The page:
Rightly for the sake of us all and the planet in general, we are being asked to adopt less of a buy and throw away culture. However, when it comes to old electrical items that are likely to be less energy efficient the balance can swing. As a general rule, the older your dryer, fridge, freezer or TV, the less energy efficient it is likely to be. A new energy efficient dryer for example could use as much as 20% less electricity than your old one.

5. Pay the utmost of attention to energy ratings of new appliances as part of your decision process.

Energy label regulations have been around for 25 years, but new improved regulations to make these clearer came into force in 2021 making it easier to understand the relative energy efficiency of different models.  Websites like Top Ten – can help you find the most energy efficient products in different categories.

6. Consider replacing single glazed or old doubling glazed windows and doors.

We make no apology for raising this one. Estimates vary for how much of the heat your home loses through inefficient doors and windows, but a span of between 25% and 40% is typically quoted. If your home was built before double glazing became common, then the saving between single glazed windows and double-glazed windows is greatest. The Energy Saving Trust estimates that annual savings of between £145 and £175 a year could be achieved. But substantial savings can still be achieved, that mount up over time by replacing old inefficient double glazing with new energy efficient windows and doors. The technology behind the construction of these has come on leaps and bounds.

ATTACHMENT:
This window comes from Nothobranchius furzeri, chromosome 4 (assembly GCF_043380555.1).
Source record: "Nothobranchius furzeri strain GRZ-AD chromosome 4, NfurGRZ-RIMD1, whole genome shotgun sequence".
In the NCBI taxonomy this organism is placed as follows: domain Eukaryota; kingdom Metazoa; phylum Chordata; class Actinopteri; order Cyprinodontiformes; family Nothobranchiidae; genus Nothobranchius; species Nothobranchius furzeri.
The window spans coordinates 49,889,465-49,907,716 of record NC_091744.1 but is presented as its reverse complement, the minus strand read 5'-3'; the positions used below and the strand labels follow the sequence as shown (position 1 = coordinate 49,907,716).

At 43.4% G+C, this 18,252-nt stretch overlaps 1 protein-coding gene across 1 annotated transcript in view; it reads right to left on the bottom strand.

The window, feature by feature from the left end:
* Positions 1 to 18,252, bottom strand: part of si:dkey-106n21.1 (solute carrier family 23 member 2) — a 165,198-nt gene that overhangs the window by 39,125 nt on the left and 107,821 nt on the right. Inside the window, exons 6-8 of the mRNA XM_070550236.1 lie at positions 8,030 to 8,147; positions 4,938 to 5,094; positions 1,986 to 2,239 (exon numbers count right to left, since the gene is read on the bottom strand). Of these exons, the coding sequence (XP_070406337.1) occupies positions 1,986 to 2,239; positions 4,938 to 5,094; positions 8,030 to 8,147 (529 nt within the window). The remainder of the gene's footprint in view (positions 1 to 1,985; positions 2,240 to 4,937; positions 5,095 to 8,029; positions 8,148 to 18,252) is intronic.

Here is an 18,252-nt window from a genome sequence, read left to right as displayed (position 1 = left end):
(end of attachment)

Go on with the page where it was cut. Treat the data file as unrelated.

7. Take shorter showers.

How much thought do you give to give to how long you spend in the shower? Restricting showers to four minutes could save a typical household up to £70 a year. It is also better for the environment and dramatically cuts down on the amount of water you use.

8. Work from home less.

If you have the option of returning to work in an office for at least some of the week, consider taking that opportunity. Not only will you save on heating and energy bills, but you may also save on broadband costs. Moneysupermarket calculated that the average person spends 11 hours and 45 minutes working from home, equivalent to a broadband bill of £11.45 a month. Although you will also have to take into consideration other costs like transport costs, so pardon the pun, it is not a one-way street.

9. If you have a Conservatory with doors between it and the house keep those open when it is beneficial to do so.

In the Spring and the Autumn particularly with a glass roof, the warmth generated can benefit the rest of the house and reduce the extent to which your central heating kicks in.

10. Consider using smart plugs.

Smart plugs (and smart bulbs) can make it easy to control most of your lighting and many other devices. This means you can turn them on and off when you do or don’t need them. Just one example of this is to consider whether you leave any lights on upstairs when you are downstairs. Smart plugs mean you can turn these on before you go upstairs and turn them off when you are downstairs.


We hope that you find these tips useful, and you have decided it is time to get a quote for new windows and doors, please call us on 0800 332255 or visit